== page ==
Remission. The word has a definition, yet it means something different to everyone. According to Merriam-Webster, remission is period of time during a serious illness when the patient’s health improves. So what does that really mean?
If I am having a good day with little symptoms does that mean I am in remission? Continue reading →
Friendships and chronic illness can be a tricky tightrope to walk for many patients. Family, and perhaps partners if you have one, are part of the emotional furniture if you will. They are the ones who are designed to stick around if times get tough, whether they like it or not. It’s an unwritten rule. A famirule. Some families don’t follow these apparent rules of course, and friends or less immediate family are left to plug any emotional holes. (Not a euphemism, unfortunately). Good friendships have been, and continue to be, a massively important part of my life. Before getting sick I didn’t realise quite how valuable good friends can be in the bleakest of times. Continue reading →
Let’s face it, it doesn’t matter if you’re heading to Europe or New York City, the back streets of Rio or a Caribbean cruise, traveling with IBD is challenging. But don’t despair – with the proper advance planning and careful packing, it can be done! My blog, Crohnie Travels, takes you with me as I experience the ups and downs of travel across the country and the world. Continue reading →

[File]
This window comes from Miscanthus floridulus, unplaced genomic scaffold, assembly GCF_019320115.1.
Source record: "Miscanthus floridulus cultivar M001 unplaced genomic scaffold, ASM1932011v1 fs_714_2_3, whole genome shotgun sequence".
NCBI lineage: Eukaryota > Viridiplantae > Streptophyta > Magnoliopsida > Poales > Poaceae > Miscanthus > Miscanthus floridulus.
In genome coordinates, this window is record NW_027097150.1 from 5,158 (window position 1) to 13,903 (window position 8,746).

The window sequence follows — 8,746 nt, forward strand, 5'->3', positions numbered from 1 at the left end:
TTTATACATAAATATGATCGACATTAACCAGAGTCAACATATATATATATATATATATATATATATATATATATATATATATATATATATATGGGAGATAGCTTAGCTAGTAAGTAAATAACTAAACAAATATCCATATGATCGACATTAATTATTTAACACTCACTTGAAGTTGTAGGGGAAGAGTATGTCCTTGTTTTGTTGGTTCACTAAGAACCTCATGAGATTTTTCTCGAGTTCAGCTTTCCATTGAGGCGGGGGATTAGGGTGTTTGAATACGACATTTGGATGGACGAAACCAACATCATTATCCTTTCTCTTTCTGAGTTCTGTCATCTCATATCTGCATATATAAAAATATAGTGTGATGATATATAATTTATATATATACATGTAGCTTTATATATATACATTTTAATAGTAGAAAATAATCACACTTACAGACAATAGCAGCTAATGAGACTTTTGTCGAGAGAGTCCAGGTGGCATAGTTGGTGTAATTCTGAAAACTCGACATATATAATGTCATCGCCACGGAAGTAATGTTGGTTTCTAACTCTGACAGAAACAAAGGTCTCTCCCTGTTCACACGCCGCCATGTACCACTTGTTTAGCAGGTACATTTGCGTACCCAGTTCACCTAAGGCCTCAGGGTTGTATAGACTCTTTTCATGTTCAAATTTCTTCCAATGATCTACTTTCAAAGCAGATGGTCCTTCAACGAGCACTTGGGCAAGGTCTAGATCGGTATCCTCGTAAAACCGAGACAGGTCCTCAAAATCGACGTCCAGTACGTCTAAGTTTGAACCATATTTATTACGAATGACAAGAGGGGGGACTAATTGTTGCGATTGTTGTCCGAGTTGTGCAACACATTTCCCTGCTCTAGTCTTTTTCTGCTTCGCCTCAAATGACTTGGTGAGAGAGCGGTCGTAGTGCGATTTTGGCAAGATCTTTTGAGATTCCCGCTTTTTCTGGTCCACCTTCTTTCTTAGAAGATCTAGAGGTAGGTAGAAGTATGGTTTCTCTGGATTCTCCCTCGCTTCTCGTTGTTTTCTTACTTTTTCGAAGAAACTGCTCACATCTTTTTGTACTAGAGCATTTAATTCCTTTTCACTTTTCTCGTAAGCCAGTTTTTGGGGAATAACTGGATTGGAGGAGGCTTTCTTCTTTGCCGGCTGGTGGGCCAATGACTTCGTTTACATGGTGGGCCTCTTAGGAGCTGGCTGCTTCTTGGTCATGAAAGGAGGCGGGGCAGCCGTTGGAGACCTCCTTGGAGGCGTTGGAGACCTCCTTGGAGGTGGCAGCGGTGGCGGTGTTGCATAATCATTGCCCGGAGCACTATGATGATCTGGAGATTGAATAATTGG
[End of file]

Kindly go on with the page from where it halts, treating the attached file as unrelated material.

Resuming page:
At 16, I was finally diagnosed with Inflammatory Bowel Disease after years of consistent symptoms. My family took me to specialist after specialist to try to find a cause for my frequent “stomach upset” and chronic vomiting, but we never got an answer until my symptoms became so severe they almost killed me.
When I was 15, I had my first full-on IBD attack. I use the word attack vs. flare because that’s what it felt like. It happened frighteningly fast. I lost control of my bowels and was passing nothing but blood and mucus, in addition to the Exorcist-style vomiting that left me dangerously dehydrated. It wasn’t until a year later, when I started passing blood again that I had a series of tests that diagnosed me with severe Ulcerative Colitis. Continue reading →
Does a chronic illness mean the end of life-as-you-know-it?
A Diagnosis and the Choice to Live
I was diagnosed with Crohn’s disease in the spring of 2009 and once I figured out what Crohn’s is and what that meant for me I thought that my life was over. I couldn’t believe that I could be so sick and still look totally normal from the outside – well, most of the time. Continue reading →
One of the most challenging aspects in living with a chronic illness is the seemingly relentless stream of varying symptoms. It’s incredibly tiring and disheartening when you are forced to plod through each day almost as though you are trudging through quicksand.
I struggle to make it through 24 hours without feeling completely shattered, both mentally and physically. This isn’t uncommon either. I’m certainly not alone in feeling as though I could sleep or a hundred years. Continue reading →
How often have we all heard that phrase? Before being diagnosed that sentence always went over my head, but ever since being diagnosed with Crohn’s disease, it has taken a whole new meaning for me.
My symptoms started as a 15 year old, I started to get intermittent stomach pains and lost my appetite. I was already under a paediatric GI for coeliac disease so I discussed things with them and they organised a long list of blood tests, an ultrasound scan and a barium meal follow through. Continue reading →